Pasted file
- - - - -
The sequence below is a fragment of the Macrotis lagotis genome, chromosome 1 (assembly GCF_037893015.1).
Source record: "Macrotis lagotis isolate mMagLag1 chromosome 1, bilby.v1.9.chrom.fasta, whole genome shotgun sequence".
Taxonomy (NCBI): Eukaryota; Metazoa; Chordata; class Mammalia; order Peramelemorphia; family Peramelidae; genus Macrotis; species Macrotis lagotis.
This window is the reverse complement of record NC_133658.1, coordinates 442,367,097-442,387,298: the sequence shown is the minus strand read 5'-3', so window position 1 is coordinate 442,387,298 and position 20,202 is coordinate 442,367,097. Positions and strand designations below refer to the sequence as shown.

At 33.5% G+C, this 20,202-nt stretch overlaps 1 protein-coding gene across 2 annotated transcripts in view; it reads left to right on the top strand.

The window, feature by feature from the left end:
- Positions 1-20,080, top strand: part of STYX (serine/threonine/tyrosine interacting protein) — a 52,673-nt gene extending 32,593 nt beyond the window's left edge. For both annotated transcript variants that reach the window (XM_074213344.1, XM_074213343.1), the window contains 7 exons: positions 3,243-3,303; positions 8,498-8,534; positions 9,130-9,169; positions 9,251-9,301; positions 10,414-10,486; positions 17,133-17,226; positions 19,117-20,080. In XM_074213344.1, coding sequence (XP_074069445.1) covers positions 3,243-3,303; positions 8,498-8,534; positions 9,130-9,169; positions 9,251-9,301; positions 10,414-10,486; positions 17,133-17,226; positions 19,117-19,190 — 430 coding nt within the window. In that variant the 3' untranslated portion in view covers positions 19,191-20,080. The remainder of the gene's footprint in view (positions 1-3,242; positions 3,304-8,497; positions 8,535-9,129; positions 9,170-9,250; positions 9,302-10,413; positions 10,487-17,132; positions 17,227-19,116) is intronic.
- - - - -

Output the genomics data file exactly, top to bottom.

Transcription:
The sequence below is a fragment of the Macrotis lagotis genome, chromosome 1 (assembly GCF_037893015.1).
Source record: "Macrotis lagotis isolate mMagLag1 chromosome 1, bilby.v1.9.chrom.fasta, whole genome shotgun sequence".
Taxonomy (NCBI): Eukaryota; Metazoa; Chordata; class Mammalia; order Peramelemorphia; family Peramelidae; genus Macrotis; species Macrotis lagotis.
This window is the reverse complement of record NC_133658.1, coordinates 442,367,097-442,387,298: the sequence shown is the minus strand read 5'-3', so window position 1 is coordinate 442,387,298 and position 20,202 is coordinate 442,367,097. Positions and strand designations below refer to the sequence as shown.

At 33.5% G+C, this 20,202-nt stretch overlaps 1 protein-coding gene across 2 annotated transcripts in view; it reads left to right on the top strand.

The window, feature by feature from the left end:
- Positions 1-20,080, top strand: part of STYX (serine/threonine/tyrosine interacting protein) — a 52,673-nt gene extending 32,593 nt beyond the window's left edge. For both annotated transcript variants that reach the window (XM_074213344.1, XM_074213343.1), the window contains 7 exons: positions 3,243-3,303; positions 8,498-8,534; positions 9,130-9,169; positions 9,251-9,301; positions 10,414-10,486; positions 17,133-17,226; positions 19,117-20,080. In XM_074213344.1, coding sequence (XP_074069445.1) covers positions 3,243-3,303; positions 8,498-8,534; positions 9,130-9,169; positions 9,251-9,301; positions 10,414-10,486; positions 17,133-17,226; positions 19,117-19,190 — 430 coding nt within the window. In that variant the 3' untranslated portion in view covers positions 19,191-20,080. The remainder of the gene's footprint in view (positions 1-3,242; positions 3,304-8,497; positions 8,535-9,129; positions 9,170-9,250; positions 9,302-10,413; positions 10,487-17,132; positions 17,227-19,116) is intronic.